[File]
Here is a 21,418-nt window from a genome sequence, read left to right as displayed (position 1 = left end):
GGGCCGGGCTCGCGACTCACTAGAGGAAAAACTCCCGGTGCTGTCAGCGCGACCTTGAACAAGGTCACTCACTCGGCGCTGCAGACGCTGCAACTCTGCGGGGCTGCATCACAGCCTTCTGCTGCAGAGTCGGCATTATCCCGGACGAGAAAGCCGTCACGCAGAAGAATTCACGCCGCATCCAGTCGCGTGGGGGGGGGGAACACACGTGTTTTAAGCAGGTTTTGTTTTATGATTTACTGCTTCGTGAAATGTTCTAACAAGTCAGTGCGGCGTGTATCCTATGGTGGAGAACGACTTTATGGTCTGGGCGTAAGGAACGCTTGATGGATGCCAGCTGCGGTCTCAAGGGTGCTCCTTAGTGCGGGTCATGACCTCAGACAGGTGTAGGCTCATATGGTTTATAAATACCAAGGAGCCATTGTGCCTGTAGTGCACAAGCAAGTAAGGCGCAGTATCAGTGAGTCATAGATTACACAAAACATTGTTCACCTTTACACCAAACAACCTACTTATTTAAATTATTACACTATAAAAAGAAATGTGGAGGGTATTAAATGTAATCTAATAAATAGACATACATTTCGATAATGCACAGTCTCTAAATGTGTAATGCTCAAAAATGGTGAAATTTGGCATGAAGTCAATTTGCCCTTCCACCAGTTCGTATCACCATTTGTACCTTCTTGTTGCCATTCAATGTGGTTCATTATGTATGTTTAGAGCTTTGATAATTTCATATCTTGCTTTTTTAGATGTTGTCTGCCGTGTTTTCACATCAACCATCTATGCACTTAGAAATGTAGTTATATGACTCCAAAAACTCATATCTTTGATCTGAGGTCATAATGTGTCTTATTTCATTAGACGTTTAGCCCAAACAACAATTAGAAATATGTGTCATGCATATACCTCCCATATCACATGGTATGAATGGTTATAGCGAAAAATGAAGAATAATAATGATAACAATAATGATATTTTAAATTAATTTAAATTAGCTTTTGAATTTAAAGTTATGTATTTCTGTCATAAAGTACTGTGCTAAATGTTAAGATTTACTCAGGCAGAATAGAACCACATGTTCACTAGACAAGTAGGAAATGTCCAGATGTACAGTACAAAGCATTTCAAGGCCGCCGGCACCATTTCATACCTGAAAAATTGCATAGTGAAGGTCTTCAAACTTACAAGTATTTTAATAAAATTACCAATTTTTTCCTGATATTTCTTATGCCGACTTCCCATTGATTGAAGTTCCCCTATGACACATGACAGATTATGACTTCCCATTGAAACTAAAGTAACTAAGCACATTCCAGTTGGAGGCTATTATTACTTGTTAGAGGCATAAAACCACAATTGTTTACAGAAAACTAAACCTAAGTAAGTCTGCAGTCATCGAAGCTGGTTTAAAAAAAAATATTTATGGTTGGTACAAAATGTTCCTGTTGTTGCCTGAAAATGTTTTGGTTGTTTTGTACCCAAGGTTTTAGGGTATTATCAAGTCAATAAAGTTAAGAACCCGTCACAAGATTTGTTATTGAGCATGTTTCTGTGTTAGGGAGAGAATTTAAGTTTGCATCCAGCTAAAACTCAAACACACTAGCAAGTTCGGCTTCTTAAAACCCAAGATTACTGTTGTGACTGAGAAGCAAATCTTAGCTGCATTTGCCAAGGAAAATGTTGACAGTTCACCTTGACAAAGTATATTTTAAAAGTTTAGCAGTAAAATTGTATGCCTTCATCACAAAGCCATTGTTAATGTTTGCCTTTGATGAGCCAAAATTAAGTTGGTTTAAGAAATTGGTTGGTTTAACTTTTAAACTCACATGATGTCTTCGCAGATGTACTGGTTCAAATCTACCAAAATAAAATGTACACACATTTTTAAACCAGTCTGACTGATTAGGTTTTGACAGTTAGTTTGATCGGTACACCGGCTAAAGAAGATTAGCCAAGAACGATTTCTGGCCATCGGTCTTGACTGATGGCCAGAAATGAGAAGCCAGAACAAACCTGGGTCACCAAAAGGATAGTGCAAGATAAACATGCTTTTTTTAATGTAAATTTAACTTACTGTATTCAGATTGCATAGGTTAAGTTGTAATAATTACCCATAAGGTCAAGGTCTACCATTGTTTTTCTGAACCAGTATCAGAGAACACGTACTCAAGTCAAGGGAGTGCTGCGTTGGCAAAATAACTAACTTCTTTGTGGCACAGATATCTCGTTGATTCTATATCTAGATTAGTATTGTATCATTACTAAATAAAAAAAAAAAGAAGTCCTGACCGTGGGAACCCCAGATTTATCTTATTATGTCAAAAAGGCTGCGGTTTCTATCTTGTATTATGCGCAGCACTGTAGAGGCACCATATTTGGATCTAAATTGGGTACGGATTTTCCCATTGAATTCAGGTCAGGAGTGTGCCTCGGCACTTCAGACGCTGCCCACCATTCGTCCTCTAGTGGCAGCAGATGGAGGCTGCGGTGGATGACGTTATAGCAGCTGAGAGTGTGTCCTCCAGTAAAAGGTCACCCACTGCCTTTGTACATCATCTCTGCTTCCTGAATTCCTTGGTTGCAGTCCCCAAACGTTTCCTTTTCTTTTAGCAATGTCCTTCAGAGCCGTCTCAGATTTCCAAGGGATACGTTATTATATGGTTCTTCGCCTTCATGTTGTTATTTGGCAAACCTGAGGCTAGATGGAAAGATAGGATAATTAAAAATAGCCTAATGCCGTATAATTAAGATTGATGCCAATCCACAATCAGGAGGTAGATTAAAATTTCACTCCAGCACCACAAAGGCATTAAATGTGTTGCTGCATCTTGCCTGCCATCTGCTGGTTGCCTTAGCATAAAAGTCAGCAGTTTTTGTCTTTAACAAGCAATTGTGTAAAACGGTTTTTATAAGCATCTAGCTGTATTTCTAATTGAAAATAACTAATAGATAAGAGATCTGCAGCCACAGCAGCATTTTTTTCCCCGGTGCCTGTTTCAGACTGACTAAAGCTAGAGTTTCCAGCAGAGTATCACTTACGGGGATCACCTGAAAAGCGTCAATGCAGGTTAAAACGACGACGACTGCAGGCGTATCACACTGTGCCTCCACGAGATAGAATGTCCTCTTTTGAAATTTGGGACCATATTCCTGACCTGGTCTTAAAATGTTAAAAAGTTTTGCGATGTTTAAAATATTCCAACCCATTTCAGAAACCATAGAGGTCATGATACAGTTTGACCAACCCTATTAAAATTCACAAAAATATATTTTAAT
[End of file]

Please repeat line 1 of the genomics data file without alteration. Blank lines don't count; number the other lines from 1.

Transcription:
Here is a 21,418-nt window from a genome sequence, read left to right as displayed (position 1 = left end):